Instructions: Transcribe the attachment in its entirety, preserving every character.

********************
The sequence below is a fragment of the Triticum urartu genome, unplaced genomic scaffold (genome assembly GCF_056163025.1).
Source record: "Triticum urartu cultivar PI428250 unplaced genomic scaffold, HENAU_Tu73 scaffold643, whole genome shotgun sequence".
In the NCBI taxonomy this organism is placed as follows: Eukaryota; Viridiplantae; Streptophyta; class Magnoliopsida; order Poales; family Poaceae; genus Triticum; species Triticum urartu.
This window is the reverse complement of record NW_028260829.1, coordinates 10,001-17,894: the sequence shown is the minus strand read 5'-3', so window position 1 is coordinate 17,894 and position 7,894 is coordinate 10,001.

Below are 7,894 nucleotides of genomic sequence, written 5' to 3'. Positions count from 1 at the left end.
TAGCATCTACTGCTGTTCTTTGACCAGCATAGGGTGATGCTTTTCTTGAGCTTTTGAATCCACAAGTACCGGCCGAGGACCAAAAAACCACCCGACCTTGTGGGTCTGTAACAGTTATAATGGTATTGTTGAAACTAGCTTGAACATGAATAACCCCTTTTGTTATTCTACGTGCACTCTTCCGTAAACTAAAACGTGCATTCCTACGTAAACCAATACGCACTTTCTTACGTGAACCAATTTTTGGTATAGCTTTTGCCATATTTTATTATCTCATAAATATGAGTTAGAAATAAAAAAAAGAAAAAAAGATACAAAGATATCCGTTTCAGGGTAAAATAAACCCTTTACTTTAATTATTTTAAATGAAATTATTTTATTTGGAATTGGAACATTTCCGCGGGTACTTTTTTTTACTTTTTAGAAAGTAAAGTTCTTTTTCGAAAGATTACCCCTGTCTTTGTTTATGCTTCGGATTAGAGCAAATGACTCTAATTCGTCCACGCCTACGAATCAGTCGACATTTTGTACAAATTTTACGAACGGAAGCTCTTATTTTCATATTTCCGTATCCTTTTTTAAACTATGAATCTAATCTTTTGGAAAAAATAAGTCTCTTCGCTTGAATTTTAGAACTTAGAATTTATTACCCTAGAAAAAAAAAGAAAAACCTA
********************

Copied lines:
The sequence below is a fragment of the Triticum urartu genome, unplaced genomic scaffold (genome assembly GCF_056163025.1).
Source record: "Triticum urartu cultivar PI428250 unplaced genomic scaffold, HENAU_Tu73 scaffold643, whole genome shotgun sequence".
In the NCBI taxonomy this organism is placed as follows: Eukaryota; Viridiplantae; Streptophyta; class Magnoliopsida; order Poales; family Poaceae; genus Triticum; species Triticum urartu.
This window is the reverse complement of record NW_028260829.1, coordinates 10,001-17,894: the sequence shown is the minus strand read 5'-3', so window position 1 is coordinate 17,894 and position 7,894 is coordinate 10,001.

Below are 7,894 nucleotides of genomic sequence, written 5' to 3'. Positions count from 1 at the left end.
TAGCATCTACTGCTGTTCTTTGACCAGCATAGGGTGATGCTTTTCTTGAGCTTTTGAATCCACAAGTACCGGCCGAGGACCAAAAAACCACCCGACCTTGTGGGTCTGTAACAGTTATAATGGTATTGTTGAAACTAGCTTGAACATGAATAACCCCTTTTGTTATTCTACGTGCACTCTTCCGTAAACTAAAACGTGCATTCCTACGTAAACCAATACGCACTTTCTTACGTGAACCAATTTTTGGTATAGCTTTTGCCATATTTTATTATCTCATAAATATGAGTTAGAAATAAAAAAAAGAAAAAAAGATACAAAGATATCCGTTTCAGGGTAAAATAAACCCTTTACTTTAATTATTTTAAATGAAATTATTTTATTTGGAATTGGAACATTTCCGCGGGTACTTTTTTTTACTTTTTAGAAAGTAAAGTTCTTTTTCGAAAGATTACCCCTGTCTTTGTTTATGCTTCGGATTAGAGCAAATGACTCTAATTCGTCCACGCCTACGAATCAGTCGACATTTTGTACAAATTTTACGAACGGAAGCTCTTATTTTCATATTTCCGTATCCTTTTTTAAACTATGAATCTAATCTTTTGGAAAAAATAAGTCTCTTCGCTTGAATTTTAGAACTTAGAATTTATTACCCTAGAAAAAAAAAGAAAAACCTA